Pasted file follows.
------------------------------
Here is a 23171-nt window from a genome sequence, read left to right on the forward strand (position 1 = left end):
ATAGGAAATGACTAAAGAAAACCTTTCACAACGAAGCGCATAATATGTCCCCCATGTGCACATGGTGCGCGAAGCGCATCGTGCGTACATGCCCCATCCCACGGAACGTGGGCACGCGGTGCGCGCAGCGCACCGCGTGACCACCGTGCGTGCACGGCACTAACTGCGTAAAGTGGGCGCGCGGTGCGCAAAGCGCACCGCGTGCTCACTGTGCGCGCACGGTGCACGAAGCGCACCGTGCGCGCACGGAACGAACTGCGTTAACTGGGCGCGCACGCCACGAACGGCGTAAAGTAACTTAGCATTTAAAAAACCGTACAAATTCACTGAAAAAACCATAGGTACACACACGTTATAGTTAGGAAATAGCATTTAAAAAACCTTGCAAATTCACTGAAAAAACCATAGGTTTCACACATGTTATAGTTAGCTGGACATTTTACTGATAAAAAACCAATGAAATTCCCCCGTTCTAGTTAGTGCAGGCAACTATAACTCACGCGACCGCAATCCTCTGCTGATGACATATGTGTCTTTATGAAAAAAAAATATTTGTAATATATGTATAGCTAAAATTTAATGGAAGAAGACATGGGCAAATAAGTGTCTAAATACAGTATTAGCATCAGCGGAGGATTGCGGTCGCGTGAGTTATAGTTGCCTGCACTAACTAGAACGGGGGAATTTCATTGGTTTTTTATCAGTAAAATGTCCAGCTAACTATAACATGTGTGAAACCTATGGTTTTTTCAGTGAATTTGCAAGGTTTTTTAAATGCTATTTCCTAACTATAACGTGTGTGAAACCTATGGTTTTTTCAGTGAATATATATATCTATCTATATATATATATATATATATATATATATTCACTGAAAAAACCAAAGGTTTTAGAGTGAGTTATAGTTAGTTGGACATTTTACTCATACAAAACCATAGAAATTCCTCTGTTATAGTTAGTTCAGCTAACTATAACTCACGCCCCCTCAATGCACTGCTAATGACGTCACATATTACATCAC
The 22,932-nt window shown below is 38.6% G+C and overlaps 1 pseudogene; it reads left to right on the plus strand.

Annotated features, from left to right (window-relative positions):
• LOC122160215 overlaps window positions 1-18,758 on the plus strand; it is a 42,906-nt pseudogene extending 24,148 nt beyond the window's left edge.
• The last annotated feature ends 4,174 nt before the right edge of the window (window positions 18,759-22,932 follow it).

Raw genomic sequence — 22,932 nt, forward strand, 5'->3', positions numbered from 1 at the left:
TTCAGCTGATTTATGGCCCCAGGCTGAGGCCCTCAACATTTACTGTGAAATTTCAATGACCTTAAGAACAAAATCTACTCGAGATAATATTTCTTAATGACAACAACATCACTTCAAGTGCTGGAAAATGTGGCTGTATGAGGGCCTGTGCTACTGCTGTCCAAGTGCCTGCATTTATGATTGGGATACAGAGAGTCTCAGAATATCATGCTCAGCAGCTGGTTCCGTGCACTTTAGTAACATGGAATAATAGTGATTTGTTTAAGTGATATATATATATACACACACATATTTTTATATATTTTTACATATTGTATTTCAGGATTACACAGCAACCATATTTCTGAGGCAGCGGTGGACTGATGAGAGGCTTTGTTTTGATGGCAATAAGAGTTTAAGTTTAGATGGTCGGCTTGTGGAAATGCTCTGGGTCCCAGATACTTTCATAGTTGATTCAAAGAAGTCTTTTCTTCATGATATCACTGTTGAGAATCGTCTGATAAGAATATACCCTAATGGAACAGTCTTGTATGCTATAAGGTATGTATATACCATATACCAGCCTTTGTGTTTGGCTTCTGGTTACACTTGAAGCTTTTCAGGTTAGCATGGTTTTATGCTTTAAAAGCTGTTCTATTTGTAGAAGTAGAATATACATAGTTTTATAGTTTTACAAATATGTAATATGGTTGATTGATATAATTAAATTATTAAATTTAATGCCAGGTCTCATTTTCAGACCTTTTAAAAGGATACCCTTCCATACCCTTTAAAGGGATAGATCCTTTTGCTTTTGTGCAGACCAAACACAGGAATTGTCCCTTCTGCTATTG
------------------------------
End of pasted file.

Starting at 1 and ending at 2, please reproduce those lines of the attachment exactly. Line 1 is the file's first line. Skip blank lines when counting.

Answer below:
Here is a 23171-nt window from a genome sequence, read left to right on the forward strand (position 1 = left end):
ATAGGAAATGACTAAAGAAAACCTTTCACAACGAAGCGCATAATATGTCCCCCATGTGCACATGGTGCGCGAAGCGCATCGTGCGTACATGCCCCATCCCACGGAACGTGGGCACGCGGTGCGCGCAGCGCACCGCGTGACCACCGTGCGTGCACGGCACTAACTGCGTAAAGTGGGCGCGCGGTGCGCAAAGCGCACCGCGTGCTCACTGTGCGCGCACGGTGCACGAAGCGCACCGTGCGCGCACGGAACGAACTGCGTTAACTGGGCGCGCACGCCACGAACGGCGTAAAGTAACTTAGCATTTAAAAAACCGTACAAATTCACTGAAAAAACCATAGGTACACACACGTTATAGTTAGGAAATAGCATTTAAAAAACCTTGCAAATTCACTGAAAAAACCATAGGTTTCACACATGTTATAGTTAGCTGGACATTTTACTGATAAAAAACCAATGAAATTCCCCCGTTCTAGTTAGTGCAGGCAACTATAACTCACGCGACCGCAATCCTCTGCTGATGACATATGTGTCTTTATGAAAAAAAAATATTTGTAATATATGTATAGCTAAAATTTAATGGAAGAAGACATGGGCAAATAAGTGTCTAAATACAGTATTAGCATCAGCGGAGGATTGCGGTCGCGTGAGTTATAGTTGCCTGCACTAACTAGAACGGGGGAATTTCATTGGTTTTTTATCAGTAAAATGTCCAGCTAACTATAACATGTGTGAAACCTATGGTTTTTTCAGTGAATTTGCAAGGTTTTTTAAATGCTATTTCCTAACTATAACGTGTGTGAAACCTATGGTTTTTTCAGTGAATATATATATCTATCTATATATATATATATATATATATATATATTCACTGAAAAAACCAAAGGTTTTAGAGTGAGTTATAGTTAGTTGGACATTTTACTCATACAAAACCATAGAAATTCCTCTGTTATAGTTAGTTCAGCTAACTATAACTCACGCCCCCTCAATGCACTGCTAATGACGTCACATATTACATCAC